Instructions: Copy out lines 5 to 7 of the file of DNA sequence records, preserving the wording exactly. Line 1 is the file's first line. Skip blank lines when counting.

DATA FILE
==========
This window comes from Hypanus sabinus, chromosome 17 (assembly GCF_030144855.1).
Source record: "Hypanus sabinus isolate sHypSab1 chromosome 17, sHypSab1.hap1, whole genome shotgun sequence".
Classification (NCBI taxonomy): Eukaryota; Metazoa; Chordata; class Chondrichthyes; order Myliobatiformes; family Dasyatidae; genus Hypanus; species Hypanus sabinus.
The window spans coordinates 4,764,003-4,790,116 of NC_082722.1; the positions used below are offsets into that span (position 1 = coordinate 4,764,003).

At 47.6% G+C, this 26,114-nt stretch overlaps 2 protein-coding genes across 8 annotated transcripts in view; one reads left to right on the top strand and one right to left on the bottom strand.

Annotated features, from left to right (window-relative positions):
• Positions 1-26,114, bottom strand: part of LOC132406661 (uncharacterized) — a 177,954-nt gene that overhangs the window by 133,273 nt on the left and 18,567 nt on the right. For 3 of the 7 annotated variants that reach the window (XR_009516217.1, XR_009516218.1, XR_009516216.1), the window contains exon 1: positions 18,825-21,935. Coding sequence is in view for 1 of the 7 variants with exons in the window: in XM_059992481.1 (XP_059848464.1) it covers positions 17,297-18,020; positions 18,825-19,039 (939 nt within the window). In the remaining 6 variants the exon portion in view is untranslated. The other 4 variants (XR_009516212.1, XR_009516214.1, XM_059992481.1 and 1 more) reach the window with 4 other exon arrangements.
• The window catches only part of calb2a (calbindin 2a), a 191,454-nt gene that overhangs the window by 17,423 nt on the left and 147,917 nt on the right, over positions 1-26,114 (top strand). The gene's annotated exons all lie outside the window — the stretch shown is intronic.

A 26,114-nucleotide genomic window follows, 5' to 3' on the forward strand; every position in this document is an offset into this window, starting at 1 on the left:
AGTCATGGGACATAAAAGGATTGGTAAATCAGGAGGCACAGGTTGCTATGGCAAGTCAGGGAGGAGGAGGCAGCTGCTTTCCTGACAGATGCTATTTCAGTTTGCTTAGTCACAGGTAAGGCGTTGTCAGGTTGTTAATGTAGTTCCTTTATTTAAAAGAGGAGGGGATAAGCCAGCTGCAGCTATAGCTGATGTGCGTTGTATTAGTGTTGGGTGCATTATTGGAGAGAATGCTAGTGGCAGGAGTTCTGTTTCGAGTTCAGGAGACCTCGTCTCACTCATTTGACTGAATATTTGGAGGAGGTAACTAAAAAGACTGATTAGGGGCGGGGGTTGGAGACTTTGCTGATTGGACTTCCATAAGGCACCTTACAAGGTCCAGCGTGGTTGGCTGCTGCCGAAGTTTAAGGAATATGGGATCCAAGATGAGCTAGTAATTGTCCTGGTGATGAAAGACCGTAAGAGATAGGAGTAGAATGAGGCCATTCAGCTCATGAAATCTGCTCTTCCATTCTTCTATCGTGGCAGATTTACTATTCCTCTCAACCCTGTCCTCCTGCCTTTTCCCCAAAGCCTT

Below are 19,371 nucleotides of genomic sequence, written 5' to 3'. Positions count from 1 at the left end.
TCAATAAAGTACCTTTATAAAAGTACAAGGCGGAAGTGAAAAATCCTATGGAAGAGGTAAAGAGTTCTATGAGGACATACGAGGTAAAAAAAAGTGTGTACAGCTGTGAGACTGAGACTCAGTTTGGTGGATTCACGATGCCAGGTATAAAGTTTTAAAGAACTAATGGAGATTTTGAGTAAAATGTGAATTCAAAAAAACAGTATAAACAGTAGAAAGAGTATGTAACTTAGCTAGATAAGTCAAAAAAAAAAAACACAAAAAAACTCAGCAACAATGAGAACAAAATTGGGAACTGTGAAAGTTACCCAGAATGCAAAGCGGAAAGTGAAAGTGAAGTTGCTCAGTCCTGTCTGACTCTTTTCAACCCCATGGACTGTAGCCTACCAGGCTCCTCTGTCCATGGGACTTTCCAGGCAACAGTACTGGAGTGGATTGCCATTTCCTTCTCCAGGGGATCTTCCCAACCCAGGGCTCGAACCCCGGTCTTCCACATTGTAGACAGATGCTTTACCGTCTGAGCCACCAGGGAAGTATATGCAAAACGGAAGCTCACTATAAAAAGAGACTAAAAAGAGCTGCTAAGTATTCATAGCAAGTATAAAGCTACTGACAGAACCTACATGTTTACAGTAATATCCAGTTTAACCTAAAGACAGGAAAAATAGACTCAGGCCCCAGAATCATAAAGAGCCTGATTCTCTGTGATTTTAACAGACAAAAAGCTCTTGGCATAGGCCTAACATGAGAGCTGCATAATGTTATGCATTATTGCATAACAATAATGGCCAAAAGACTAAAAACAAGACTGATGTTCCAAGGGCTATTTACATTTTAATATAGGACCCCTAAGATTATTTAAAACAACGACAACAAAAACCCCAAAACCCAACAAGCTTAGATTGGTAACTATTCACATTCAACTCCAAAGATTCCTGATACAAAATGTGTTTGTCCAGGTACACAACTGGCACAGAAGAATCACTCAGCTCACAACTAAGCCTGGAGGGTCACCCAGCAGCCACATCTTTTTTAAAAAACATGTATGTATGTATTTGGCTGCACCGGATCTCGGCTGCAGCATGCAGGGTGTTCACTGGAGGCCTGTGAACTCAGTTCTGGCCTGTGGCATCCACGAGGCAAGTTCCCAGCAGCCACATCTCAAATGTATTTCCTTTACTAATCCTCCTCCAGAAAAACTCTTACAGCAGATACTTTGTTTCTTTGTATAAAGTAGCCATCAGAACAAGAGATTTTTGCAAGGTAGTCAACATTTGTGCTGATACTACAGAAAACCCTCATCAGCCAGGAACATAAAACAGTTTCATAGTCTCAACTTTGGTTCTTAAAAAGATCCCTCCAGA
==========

At 47.6% G+C, this 26,114-nt stretch overlaps 2 protein-coding genes across 8 annotated transcripts in view; one reads left to right on the top strand and one right to left on the bottom strand.

Annotated features, from left to right (window-relative positions):
• Positions 1-26,114, bottom strand: part of LOC132406661 (uncharacterized) — a 177,954-nt gene that overhangs the window by 133,273 nt on the left and 18,567 nt on the right. For 3 of the 7 annotated variants that reach the window (XR_009516217.1, XR_009516218.1, XR_009516216.1), the window contains exon 1: positions 18,825-21,935. Coding sequence is in view for 1 of the 7 variants with exons in the window: in XM_059992481.1 (XP_059848464.1) it covers positions 17,297-18,020; positions 18,825-19,039 (939 nt within the window). In the remaining 6 variants the exon portion in view is untranslated. The other 4 variants (XR_009516212.1, XR_009516214.1, XM_059992481.1 and 1 more) reach the window with 4 other exon arrangements.